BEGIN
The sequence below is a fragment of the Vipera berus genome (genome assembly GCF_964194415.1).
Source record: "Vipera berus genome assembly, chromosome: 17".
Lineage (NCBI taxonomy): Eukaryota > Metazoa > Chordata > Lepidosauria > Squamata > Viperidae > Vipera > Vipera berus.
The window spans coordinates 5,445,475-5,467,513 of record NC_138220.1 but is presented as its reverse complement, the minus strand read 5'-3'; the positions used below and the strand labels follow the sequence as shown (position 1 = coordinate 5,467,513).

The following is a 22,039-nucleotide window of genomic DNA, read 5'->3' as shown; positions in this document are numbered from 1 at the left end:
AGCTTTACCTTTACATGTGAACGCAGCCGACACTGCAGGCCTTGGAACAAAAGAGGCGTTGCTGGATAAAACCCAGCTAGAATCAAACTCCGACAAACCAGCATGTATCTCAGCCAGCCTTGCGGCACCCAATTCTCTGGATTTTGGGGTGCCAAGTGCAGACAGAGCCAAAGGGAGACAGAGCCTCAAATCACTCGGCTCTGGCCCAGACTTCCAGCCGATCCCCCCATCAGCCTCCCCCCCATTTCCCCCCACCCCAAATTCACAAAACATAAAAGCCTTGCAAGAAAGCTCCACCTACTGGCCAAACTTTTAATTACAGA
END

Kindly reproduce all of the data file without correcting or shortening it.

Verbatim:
The sequence below is a fragment of the Vipera berus genome (genome assembly GCF_964194415.1).
Source record: "Vipera berus genome assembly, chromosome: 17".
Lineage (NCBI taxonomy): Eukaryota > Metazoa > Chordata > Lepidosauria > Squamata > Viperidae > Vipera > Vipera berus.
The window spans coordinates 5,445,475-5,467,513 of record NC_138220.1 but is presented as its reverse complement, the minus strand read 5'-3'; the positions used below and the strand labels follow the sequence as shown (position 1 = coordinate 5,467,513).

The following is a 22,039-nucleotide window of genomic DNA, read 5'->3' as shown; positions in this document are numbered from 1 at the left end:
AGCTTTACCTTTACATGTGAACGCAGCCGACACTGCAGGCCTTGGAACAAAAGAGGCGTTGCTGGATAAAACCCAGCTAGAATCAAACTCCGACAAACCAGCATGTATCTCAGCCAGCCTTGCGGCACCCAATTCTCTGGATTTTGGGGTGCCAAGTGCAGACAGAGCCAAAGGGAGACAGAGCCTCAAATCACTCGGCTCTGGCCCAGACTTCCAGCCGATCCCCCCATCAGCCTCCCCCCCATTTCCCCCCACCCCAAATTCACAAAACATAAAAGCCTTGCAAGAAAGCTCCACCTACTGGCCAAACTTTTAATTACAGA